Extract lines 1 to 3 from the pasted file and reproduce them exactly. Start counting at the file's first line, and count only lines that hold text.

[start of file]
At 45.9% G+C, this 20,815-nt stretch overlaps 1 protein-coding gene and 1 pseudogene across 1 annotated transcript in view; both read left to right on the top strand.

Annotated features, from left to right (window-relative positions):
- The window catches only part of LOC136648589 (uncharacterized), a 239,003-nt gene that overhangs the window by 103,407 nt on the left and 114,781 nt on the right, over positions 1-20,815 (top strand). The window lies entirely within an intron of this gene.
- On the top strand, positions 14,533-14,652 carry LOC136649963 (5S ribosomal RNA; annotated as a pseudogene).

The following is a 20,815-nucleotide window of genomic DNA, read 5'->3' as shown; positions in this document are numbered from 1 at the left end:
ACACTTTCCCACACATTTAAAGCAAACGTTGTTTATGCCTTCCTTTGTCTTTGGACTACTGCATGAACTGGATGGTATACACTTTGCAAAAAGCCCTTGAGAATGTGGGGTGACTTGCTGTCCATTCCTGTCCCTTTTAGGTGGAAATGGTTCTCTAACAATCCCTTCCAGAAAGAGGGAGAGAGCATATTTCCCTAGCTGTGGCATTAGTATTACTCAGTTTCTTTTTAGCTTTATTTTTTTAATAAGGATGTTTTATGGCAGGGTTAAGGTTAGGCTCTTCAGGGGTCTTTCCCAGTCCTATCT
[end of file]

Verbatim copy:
At 45.9% G+C, this 20,815-nt stretch overlaps 1 protein-coding gene and 1 pseudogene across 1 annotated transcript in view; both read left to right on the top strand.

Annotated features, from left to right (window-relative positions):
- The window catches only part of LOC136648589 (uncharacterized), a 239,003-nt gene that overhangs the window by 103,407 nt on the left and 114,781 nt on the right, over positions 1-20,815 (top strand). The window lies entirely within an intron of this gene.